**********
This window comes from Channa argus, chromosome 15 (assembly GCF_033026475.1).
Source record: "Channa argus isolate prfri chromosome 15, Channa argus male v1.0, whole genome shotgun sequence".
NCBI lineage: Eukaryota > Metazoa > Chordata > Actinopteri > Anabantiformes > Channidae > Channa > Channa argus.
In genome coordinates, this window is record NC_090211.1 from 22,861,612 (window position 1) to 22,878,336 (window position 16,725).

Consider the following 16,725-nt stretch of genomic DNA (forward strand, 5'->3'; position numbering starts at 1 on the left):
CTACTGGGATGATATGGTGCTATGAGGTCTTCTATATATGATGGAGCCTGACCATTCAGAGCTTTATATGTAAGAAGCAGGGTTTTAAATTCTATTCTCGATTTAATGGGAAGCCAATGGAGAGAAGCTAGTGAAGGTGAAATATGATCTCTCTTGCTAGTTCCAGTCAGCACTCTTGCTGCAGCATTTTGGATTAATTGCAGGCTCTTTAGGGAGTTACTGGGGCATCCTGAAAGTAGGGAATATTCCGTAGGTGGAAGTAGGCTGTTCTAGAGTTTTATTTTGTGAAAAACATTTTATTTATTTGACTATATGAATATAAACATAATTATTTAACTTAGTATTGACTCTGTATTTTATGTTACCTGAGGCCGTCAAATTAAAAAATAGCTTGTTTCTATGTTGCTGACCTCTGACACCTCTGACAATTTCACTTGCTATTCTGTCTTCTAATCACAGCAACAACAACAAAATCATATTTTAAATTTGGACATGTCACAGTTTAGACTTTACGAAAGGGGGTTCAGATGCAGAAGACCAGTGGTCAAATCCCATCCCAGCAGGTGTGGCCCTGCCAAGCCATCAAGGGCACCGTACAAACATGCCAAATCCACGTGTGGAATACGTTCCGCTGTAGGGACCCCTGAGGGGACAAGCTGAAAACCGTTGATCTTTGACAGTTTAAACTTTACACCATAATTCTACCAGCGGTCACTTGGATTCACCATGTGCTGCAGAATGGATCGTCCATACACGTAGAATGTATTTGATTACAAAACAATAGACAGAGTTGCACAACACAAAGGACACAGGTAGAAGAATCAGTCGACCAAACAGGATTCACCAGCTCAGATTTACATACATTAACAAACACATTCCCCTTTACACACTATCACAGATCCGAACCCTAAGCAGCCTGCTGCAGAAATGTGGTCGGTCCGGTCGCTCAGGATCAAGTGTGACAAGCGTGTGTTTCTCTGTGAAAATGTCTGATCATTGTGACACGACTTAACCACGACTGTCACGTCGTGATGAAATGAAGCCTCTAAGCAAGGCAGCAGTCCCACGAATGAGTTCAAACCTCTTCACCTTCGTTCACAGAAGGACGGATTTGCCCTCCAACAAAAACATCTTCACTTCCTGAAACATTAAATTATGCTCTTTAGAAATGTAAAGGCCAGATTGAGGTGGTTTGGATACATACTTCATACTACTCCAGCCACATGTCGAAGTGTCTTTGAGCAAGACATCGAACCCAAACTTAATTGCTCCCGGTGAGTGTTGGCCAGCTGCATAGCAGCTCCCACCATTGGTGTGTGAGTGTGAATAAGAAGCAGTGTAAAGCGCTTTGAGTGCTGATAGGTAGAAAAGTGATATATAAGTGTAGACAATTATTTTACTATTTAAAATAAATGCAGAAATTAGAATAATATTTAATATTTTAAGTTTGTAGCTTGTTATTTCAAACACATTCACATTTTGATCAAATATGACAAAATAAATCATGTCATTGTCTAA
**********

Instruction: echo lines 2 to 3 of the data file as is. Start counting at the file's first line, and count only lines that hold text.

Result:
Source record: "Channa argus isolate prfri chromosome 15, Channa argus male v1.0, whole genome shotgun sequence".
NCBI lineage: Eukaryota > Metazoa > Chordata > Actinopteri > Anabantiformes > Channidae > Channa > Channa argus.